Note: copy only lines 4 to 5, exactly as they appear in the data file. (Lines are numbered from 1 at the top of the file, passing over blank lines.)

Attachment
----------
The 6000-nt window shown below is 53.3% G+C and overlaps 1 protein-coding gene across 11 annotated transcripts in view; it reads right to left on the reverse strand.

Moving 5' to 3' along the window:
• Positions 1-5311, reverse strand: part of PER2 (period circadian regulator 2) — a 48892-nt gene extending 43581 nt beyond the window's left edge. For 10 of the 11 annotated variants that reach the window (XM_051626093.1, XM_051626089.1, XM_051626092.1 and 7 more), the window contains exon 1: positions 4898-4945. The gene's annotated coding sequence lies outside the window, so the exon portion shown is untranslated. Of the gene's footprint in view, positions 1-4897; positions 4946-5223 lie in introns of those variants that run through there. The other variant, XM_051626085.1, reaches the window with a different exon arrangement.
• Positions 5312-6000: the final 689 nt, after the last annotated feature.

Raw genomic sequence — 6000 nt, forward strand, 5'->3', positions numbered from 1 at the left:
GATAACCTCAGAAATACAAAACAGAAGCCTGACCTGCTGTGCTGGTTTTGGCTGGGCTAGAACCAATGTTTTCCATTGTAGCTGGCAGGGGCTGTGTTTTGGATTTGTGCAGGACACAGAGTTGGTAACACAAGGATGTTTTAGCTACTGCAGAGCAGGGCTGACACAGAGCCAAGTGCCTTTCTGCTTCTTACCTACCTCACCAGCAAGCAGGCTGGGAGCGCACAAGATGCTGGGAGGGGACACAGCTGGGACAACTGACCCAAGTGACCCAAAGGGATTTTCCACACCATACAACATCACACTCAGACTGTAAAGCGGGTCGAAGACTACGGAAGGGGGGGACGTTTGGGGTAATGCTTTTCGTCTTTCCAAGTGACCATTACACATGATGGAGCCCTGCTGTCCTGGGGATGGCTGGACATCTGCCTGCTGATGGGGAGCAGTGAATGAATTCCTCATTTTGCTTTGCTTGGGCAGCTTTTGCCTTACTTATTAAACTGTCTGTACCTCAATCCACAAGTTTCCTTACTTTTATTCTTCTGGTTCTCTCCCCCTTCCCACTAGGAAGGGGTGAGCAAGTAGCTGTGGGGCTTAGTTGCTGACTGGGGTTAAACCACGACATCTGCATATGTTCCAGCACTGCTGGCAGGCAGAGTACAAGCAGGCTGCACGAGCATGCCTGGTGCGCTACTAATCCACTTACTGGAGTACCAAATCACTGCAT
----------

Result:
• Positions 5312-6000: the final 689 nt, after the last annotated feature.

Raw genomic sequence — 6000 nt, forward strand, 5'->3', positions numbered from 1 at the left: